How to simulate Pink Floyd’s iconic prism in ARKit

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There is no dark side of the moon. As a matter of fact, it’s all dark.

If you follow me on Twitter, you would have noticed that I have been captured by Apple’s recent ARKit launch. Simply put, ARKit is the Apple platform’s answer to augmented reality. There’s a bunch of lovely posts going around about the pros and cons of this new platform so I won’t go into that here. Instead I’d love to quickly share how an iOS novice like myself was able to easily recreate Pink Floyd’s iconic “Dark Side of the Moon” album cover in AR.

Would you believe that I actually met Storm Thorgerson, the artist behind this and basically every Pink Floyd album cover? Given my history with The Mars Volta and the fact that Storm designed the De-loused in The Comatorium cover, I was able to meet him before he passed away. The encounter was at a New Years Eve show in San Francisco which feels like ages ago. If you aren’t hip with his work of Hypnosis, go ahead and get lost in it. This blog post will be here for you when you’re done.

You’ll need to have both Xcode 9 beta installed on your Mac and iOS 11 beta installed on your iOS device. Both are available in the Apple developer portal. I should also note that you’ll need an iOS device with an A9 processing chip. My iPhone 6 didn’t cut it so I was able to buy a prepaid iPhone SE from Best Buy for $100 bucks. Since I didn’t need the cellular function turned on, this worked perfectly.

Upon launching Xcode, you will be greeted with the welcome screen. Start a new project by clicking “Create a new Xcode project.” Choose the Augmented Reality App template and click Next. Then name your project something cool, like “Prism.” Make sure SceneKit is selected as your Content Technology as we’ll be working in 3D. You would choose SpriteKit at this point if your experience was 2D instead. Once your project is created and your compatible iOS device is connected, go ahead and run the project to see Apple’s 🛩 demo flying right in front of you.

Now that you have the AR demo app running successfully, let’s start modeling the prism. While originally I thought about having a light shine from the iOS device into the prism with true refraction, I realized I didn’t know what the hell I was talking about. So instead, I opted for two shapes, a pyramid and a plane.

To begin modeling these, let’s create a new SceneKit Scene by going to File > New > File… and choosing “SceneKit Scene File.” Create that file in the art.scnassets folder within your main project directory and give it a simple name like “prism.” Click on the newly created “prism.scn” file in your art.scnassets directory to take a look at the empty scene.

In the bottom right corner of Xcode, you should see an object explorer. Go ahead and filter it by Pyramid and drag that object into your scene. Boom. You should have a big untextured pyramid. Open the node inspector ⌥⌘3 so we can resize this object. ARKit uses the metric system so a scale of 1.0 would be one meter. That’s a bit too big for my New York apartment. Let’s scale this down to 0.1 or 10 centimeters. We’ll do this for the x and z properties, and we’ll use 0.075 for the y property so our pyramid isn’t too pointy. Since the AR camera is initially positioned at x: 0, y: 0, z: 0we’ll want to position the prism slightly in front. In the same node inspector, let’s adjust the position to x: 0, y: 0, z: -1. Finally, let’s make our prism black by going to the material inspector ⌥⌘5 and changing the Diffuse color accordingly.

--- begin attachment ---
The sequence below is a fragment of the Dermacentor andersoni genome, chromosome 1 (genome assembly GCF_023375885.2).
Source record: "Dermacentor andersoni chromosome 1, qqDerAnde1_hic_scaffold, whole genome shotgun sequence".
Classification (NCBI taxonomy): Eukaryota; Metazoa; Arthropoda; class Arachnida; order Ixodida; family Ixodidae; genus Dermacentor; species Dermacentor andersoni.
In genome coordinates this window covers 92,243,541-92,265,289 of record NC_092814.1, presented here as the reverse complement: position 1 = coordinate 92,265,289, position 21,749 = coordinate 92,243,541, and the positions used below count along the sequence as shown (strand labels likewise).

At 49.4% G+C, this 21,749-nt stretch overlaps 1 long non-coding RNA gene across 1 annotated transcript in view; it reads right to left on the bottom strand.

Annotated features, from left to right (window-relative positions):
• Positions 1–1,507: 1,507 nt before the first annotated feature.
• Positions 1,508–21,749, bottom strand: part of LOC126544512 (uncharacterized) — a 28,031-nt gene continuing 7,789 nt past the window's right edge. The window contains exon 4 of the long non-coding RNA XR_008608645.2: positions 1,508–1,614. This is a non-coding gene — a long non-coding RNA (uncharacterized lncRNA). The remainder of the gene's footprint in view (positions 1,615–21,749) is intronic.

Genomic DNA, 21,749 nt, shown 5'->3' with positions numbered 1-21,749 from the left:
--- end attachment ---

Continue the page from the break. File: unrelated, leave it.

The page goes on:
Storm knew that a pyramid on it’s own was boring, so let’s add a spectrum of light through it. In the object explorer, go ahead and filter by Plane and drag one onto the scene. It’s huge right? Let’s resize and position it in the node inspector ⌥⌘3. We’ll want the scale to be x: 0.225, y: 0.075, z: 0.1 and the position to be x: 0, y: 0.03, z: -1. This gives us a razor thin plane which travels right through the pyramid. All that’s left is giving the plane an image texture of the white light and rainbow. I hastily created the following texture from existing Pink Floyd imagery, so go ahead and download it and add it to your project by right-clicking on the art.scnassets folder and choosing “Add files to art.scnassets…” Finally, map it to your plane by going to the material inspector ⌥⌘5 and changing the Diffuse to be spectrum.png. While you’re in there, scroll down and make sure Double sided is checked.

Congratulations! You should be looking at the Dark Side of the Moon prism in your SceneKit scene. If not, go ahead and just download the prism.scn. 💁🏻‍

The hard part is over, now we simply need to swap out the default airplane model for our newly sculpted prism. In ViewController.swift, simply change this line change ship.scn to prism.scn. Your line should look like this:

let scene = SCNScene(named: "art.scnassets/prism.scn")!

Press ⌘R and cross your fingers and you should be looking at the most iconic music visual of all time.

Thanks for reading. If you’re as interested in AR as I am, please follow me here and on Twitter where I’ll be simulating things like Laura Palmer and the Back to the Future hover board in augmented reality. Welcome to this brave new world. I’ll see you on the dark side of the moon.

Written by

I develop websites for rock 'n' roll bands and get paid in sex and drugs. Previously Silva Artist Management, SoundCloud, and Songkick. Currently: Available

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